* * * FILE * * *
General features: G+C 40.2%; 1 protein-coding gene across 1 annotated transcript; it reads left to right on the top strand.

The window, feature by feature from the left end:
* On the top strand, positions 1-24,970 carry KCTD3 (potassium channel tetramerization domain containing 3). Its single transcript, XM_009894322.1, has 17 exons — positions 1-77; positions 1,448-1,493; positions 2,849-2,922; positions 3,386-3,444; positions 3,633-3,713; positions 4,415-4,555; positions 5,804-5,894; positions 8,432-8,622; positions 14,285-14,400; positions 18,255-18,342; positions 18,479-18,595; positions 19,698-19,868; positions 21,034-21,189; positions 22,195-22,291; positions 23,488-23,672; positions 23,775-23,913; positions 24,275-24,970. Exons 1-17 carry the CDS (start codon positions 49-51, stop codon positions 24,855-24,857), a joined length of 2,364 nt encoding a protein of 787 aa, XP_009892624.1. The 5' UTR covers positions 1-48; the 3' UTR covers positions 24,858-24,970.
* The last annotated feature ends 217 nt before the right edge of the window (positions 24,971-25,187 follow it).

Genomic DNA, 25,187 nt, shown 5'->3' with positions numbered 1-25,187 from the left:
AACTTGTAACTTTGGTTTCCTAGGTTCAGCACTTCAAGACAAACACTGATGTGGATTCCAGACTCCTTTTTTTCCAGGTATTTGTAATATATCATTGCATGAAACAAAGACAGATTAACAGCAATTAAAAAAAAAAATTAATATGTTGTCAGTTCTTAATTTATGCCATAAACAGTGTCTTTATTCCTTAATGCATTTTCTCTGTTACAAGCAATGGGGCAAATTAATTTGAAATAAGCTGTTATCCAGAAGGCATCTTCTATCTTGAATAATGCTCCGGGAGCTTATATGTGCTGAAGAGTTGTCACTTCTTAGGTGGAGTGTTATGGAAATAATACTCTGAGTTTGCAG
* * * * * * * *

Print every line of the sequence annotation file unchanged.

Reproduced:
General features: G+C 40.2%; 1 protein-coding gene across 1 annotated transcript; it reads left to right on the top strand.

The window, feature by feature from the left end:
* On the top strand, positions 1-24,970 carry KCTD3 (potassium channel tetramerization domain containing 3). Its single transcript, XM_009894322.1, has 17 exons — positions 1-77; positions 1,448-1,493; positions 2,849-2,922; positions 3,386-3,444; positions 3,633-3,713; positions 4,415-4,555; positions 5,804-5,894; positions 8,432-8,622; positions 14,285-14,400; positions 18,255-18,342; positions 18,479-18,595; positions 19,698-19,868; positions 21,034-21,189; positions 22,195-22,291; positions 23,488-23,672; positions 23,775-23,913; positions 24,275-24,970. Exons 1-17 carry the CDS (start codon positions 49-51, stop codon positions 24,855-24,857), a joined length of 2,364 nt encoding a protein of 787 aa, XP_009892624.1. The 5' UTR covers positions 1-48; the 3' UTR covers positions 24,858-24,970.
* The last annotated feature ends 217 nt before the right edge of the window (positions 24,971-25,187 follow it).

Genomic DNA, 25,187 nt, shown 5'->3' with positions numbered 1-25,187 from the left:
AACTTGTAACTTTGGTTTCCTAGGTTCAGCACTTCAAGACAAACACTGATGTGGATTCCAGACTCCTTTTTTTCCAGGTATTTGTAATATATCATTGCATGAAACAAAGACAGATTAACAGCAATTAAAAAAAAAAATTAATATGTTGTCAGTTCTTAATTTATGCCATAAACAGTGTCTTTATTCCTTAATGCATTTTCTCTGTTACAAGCAATGGGGCAAATTAATTTGAAATAAGCTGTTATCCAGAAGGCATCTTCTATCTTGAATAATGCTCCGGGAGCTTATATGTGCTGAAGAGTTGTCACTTCTTAGGTGGAGTGTTATGGAAATAATACTCTGAGTTTGCAG